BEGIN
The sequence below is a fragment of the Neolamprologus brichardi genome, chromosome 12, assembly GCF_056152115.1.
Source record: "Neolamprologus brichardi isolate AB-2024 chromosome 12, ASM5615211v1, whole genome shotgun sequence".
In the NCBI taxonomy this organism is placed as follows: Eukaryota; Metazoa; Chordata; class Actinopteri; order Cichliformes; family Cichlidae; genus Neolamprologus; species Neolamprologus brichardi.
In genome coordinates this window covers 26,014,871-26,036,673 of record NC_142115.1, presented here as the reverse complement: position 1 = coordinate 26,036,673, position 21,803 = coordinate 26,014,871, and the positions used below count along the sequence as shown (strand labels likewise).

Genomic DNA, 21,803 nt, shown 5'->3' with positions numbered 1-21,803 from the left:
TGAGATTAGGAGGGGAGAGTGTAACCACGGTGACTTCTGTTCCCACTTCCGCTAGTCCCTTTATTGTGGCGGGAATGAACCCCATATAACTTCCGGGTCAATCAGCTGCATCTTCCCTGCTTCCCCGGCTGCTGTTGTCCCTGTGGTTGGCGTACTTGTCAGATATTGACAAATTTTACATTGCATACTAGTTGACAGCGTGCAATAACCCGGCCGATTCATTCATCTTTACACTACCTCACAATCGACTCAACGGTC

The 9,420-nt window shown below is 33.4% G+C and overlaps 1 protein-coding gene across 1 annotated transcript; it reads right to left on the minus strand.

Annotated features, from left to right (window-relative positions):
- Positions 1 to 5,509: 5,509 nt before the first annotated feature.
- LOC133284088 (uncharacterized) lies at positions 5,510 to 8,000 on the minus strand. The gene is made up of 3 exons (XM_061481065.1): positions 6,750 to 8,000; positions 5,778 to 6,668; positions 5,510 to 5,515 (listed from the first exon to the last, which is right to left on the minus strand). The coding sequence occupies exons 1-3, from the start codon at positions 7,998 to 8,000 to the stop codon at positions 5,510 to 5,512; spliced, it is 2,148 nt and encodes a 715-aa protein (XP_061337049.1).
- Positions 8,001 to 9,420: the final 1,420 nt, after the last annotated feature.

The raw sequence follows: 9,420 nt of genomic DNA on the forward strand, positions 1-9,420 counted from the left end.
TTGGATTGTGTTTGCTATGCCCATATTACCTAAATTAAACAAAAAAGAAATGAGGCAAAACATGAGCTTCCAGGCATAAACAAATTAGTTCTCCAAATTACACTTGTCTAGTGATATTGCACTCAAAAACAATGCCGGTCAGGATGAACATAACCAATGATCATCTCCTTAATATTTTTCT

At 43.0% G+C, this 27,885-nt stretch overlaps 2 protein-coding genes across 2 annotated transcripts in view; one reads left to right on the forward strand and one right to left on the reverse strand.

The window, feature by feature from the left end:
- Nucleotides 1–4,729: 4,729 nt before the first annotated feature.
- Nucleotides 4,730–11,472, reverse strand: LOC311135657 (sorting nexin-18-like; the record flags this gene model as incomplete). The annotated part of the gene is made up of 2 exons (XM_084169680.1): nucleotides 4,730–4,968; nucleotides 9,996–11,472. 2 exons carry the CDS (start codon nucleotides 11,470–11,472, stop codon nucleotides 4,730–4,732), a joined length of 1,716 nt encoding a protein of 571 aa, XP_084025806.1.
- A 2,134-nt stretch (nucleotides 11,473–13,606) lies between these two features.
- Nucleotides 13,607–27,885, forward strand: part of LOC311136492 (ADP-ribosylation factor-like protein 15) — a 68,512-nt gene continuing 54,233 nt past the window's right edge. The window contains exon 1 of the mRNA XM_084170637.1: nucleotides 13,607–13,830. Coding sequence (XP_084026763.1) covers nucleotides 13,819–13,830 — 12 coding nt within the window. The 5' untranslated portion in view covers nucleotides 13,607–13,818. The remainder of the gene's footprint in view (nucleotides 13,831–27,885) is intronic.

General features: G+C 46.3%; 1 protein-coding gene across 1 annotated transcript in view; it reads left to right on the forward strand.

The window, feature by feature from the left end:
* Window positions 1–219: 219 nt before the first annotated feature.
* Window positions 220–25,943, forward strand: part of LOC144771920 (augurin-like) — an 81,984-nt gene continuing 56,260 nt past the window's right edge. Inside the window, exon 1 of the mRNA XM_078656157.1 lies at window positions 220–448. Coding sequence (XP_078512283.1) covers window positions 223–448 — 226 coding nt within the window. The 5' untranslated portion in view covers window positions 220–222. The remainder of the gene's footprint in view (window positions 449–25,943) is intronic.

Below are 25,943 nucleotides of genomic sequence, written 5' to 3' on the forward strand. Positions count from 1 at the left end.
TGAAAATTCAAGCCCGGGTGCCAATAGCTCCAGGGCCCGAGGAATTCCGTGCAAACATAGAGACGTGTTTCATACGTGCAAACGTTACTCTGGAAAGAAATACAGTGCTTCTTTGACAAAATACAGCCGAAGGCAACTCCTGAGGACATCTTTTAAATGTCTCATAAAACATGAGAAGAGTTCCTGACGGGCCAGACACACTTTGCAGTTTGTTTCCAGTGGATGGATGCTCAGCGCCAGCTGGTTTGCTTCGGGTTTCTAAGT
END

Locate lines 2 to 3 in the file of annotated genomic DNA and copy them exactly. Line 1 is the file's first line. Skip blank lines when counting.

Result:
Source record: "Neolamprologus brichardi isolate AB-2024 chromosome 12, ASM5615211v1, whole genome shotgun sequence".
In the NCBI taxonomy this organism is placed as follows: Eukaryota; Metazoa; Chordata; class Actinopteri; order Cichliformes; family Cichlidae; genus Neolamprologus; species Neolamprologus brichardi.